Fraser Forum

Ontario among region’s poorest jurisdictions

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Ontario among region’s poorest jurisdictions

By global standards, Ontario is a prosperous jurisdiction. Like residents of all Canadian provinces, Ontarians enjoy a standard of living and access to economic opportunity envied in most of the world.

Still, it would be a mistake to be complacent about the performance of Ontario’s economy. Specifically, if we narrow our analysis from a global scale to a regional one, it becomes clear that Ontario is poorer than most of its neighbours and has been for some time.

In a recent analysis, we compared the overall prosperity of Ontario (measured as Gross Domestic Product (GDP) per person) to that of the eight American states in the Great Lakes region. We added Quebec to our regional analysis as well.

The results were striking. Ontario has the second-lowest GDP per person in the Great Lakes region, ahead of only Quebec.

Let’s take a closer look at some of the numbers. Out of the eight Great Lakes U.S. states, nearby Michigan had the lowest GDP per capita. Michigan’s spot near the bottom of the regional GDP per capita rankings exists despite significant economic improvement in recent years following significant pro-growth economic reforms in the 2000s.

Again, Michigan was the lowest-ranking state for GDP per capita, but it was still meaningfully ahead of Ontario. Michigan’s GDP per capita in 2019 (in Canadian dollars) was $65,315 compared to $61,315 in Ontario. This means total income per person was $3,911 higher in Michigan—that’s a gap of 6.4 per cent.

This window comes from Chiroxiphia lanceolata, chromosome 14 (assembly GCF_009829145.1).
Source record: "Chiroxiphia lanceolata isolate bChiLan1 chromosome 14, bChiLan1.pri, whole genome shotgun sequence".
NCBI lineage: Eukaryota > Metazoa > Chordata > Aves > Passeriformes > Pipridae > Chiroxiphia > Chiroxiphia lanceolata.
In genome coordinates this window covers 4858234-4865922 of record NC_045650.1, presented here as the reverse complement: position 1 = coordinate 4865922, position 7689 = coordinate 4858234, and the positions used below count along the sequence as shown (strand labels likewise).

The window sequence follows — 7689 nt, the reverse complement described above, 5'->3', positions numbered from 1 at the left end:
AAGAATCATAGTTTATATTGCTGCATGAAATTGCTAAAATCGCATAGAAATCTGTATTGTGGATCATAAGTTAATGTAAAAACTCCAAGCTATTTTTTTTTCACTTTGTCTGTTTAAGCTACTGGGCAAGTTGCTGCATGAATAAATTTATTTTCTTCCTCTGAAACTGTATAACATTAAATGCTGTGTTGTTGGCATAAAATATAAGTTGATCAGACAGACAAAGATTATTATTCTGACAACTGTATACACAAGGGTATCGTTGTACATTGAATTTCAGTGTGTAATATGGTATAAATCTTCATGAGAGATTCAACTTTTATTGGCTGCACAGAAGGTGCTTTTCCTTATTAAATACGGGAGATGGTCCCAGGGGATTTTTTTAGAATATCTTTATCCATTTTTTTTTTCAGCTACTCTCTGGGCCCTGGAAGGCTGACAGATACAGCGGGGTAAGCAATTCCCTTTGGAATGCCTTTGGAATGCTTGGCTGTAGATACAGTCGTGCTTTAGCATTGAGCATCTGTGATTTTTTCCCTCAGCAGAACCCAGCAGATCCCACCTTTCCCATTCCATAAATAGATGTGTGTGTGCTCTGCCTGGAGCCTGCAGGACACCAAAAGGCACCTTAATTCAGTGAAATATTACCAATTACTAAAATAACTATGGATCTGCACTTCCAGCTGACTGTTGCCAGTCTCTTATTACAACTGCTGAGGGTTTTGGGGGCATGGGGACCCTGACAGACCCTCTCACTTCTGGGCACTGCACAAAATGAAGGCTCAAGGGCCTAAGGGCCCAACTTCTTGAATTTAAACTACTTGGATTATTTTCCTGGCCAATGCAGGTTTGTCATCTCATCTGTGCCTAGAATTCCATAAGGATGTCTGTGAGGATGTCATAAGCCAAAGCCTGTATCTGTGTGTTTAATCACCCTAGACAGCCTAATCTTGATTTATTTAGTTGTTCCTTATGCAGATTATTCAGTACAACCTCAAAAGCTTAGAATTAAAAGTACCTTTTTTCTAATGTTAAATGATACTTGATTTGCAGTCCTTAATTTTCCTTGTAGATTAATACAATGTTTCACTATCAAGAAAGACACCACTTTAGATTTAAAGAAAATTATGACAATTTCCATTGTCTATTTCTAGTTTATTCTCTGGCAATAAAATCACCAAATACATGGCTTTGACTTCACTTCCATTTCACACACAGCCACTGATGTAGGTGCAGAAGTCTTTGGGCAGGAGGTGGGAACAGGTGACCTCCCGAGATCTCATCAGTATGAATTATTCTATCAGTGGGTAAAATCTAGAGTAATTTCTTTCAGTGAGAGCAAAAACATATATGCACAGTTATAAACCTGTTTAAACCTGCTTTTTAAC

A comparison to the regional average is even more striking. The population-weighted average GDP per capita of all jurisdictions in the region was $77,922. Compared to Ontario, that’s a gap of $16,607 or 27.1 per cent. 

In short, within North America’s prosperous Great Lakes region, Ontario is clearly an economic laggard. Our immediate American neighbours and trading partners all exceed Ontario’s GDP per person.

Within Ontario itself, there are significant regions of the province where the relative economic weakness is even more pronounced. Specifically, recent analyses have shown that economic growth and prosperity have been heavily concentrated in the Greater Toronto Area and Ottawa, with lower average household incomes and economic growth rates in other parts of the province.

Understandably, policy attention in Ontario is currently focused on the government’s response to the pandemic. However, once the crisis is over, Ontario’s longer-term economic challenges must be addressed including the province’s relative economic weakness compared to its neighbours. The first step in addressing this problem is to understand the size of the gap and developing pro-growth economic policies that can help close this gap over time.

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